And several of our recent new product introductions are among some of our highest velocity items already. Our strong results give us the financial flexibility to invest in the business. As we discussed last quarter, in the second half of fiscal 2018, we're making incremental strategic investments in marketing, supporting both our brick-and-mortar and e-commerce businesses as well as in brand building initiatives that should drive further top-line growth and enable us to carry our momentum into the next year. Additionally, we're enhancing our organizational capabilities and key functions including preparation for future compliance requirements.

As we entered the fourth quarter, we kicked off a strategic sourcing initiative that we believe will result in significant supply chain improvements that will enable us to maintain our strong gross margins. As such, we have engaged with an industry specialist to assist us in the implementation. The program will be focused on procurement, co-manufacture supply processes, and logistics. We're encouraged to make an implementation cost associated with this program in the fourth quarter as well as in the first half of the next fiscal year.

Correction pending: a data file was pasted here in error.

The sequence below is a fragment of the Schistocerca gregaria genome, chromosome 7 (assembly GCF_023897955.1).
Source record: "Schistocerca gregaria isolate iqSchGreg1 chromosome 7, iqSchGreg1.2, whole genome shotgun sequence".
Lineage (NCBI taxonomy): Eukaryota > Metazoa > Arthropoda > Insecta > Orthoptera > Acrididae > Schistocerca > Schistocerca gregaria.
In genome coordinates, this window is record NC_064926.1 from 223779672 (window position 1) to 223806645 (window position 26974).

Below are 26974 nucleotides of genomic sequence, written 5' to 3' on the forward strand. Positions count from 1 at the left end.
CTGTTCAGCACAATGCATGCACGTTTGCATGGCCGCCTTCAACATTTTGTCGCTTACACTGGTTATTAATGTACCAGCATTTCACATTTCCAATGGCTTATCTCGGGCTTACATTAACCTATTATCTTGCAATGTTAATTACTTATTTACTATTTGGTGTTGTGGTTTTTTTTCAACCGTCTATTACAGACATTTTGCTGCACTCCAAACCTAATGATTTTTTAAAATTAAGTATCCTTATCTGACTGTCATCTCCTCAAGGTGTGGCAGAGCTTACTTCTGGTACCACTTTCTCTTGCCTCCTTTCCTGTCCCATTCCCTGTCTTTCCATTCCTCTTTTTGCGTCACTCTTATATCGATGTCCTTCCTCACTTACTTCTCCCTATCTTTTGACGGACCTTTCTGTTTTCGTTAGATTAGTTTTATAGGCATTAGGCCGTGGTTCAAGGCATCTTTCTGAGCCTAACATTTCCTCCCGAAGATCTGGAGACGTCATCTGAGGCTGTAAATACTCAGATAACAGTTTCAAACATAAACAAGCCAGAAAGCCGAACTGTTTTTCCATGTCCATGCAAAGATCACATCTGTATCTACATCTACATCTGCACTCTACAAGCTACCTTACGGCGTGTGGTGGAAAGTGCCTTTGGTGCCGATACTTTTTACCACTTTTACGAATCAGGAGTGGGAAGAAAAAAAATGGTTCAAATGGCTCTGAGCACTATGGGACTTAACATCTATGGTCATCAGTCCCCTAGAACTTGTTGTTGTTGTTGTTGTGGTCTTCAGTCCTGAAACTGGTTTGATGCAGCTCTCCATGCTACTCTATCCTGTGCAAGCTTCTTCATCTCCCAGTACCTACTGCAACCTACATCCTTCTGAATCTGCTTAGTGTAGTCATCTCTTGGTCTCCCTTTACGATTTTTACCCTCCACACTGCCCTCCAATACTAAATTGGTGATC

We anticipated achieving savings for the program in the second half of next year and with this overview I'd like now to turn the call over to Todd Cunfer, who'll provide you with some additional financial details. Todd?

Todd Cunfer -- Chief Financial Officer

Thank you, Joe, and good morning, everyone. Let me start with two points as it relates to the numbers which will be on the slides to follow. First for comparative purposes, we will review unaudited financial statements for the quarter and year to date ended May 26, 2018, and pro forma financial statements for the quarter and year to date ended May 27, 2017, which presents our results as if the business culmination had occurred as of August 28, 2016, including amortization expense based on the fair value of assets after the purchase and interest expense based on the new capital structure. We believe this discussion provides helpful information on the performance of the business during this period and all financial measures discussed today will be on a pro forma combined basis.